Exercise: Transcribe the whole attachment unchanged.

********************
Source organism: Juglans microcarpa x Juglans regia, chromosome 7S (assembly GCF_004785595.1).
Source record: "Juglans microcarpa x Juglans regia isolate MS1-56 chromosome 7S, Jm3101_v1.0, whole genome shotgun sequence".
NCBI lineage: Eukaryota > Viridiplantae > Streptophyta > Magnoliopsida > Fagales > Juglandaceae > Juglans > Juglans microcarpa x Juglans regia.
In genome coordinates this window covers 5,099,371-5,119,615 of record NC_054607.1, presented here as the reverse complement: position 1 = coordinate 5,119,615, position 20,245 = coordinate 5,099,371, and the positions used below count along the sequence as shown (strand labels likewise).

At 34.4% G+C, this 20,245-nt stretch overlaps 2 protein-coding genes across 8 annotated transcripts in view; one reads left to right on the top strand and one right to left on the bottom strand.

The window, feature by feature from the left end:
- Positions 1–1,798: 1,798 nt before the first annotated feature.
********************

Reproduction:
Source organism: Juglans microcarpa x Juglans regia, chromosome 7S (assembly GCF_004785595.1).
Source record: "Juglans microcarpa x Juglans regia isolate MS1-56 chromosome 7S, Jm3101_v1.0, whole genome shotgun sequence".
NCBI lineage: Eukaryota > Viridiplantae > Streptophyta > Magnoliopsida > Fagales > Juglandaceae > Juglans > Juglans microcarpa x Juglans regia.
In genome coordinates this window covers 5,099,371-5,119,615 of record NC_054607.1, presented here as the reverse complement: position 1 = coordinate 5,119,615, position 20,245 = coordinate 5,099,371, and the positions used below count along the sequence as shown (strand labels likewise).

At 34.4% G+C, this 20,245-nt stretch overlaps 2 protein-coding genes across 8 annotated transcripts in view; one reads left to right on the top strand and one right to left on the bottom strand.

The window, feature by feature from the left end:
- Positions 1–1,798: 1,798 nt before the first annotated feature.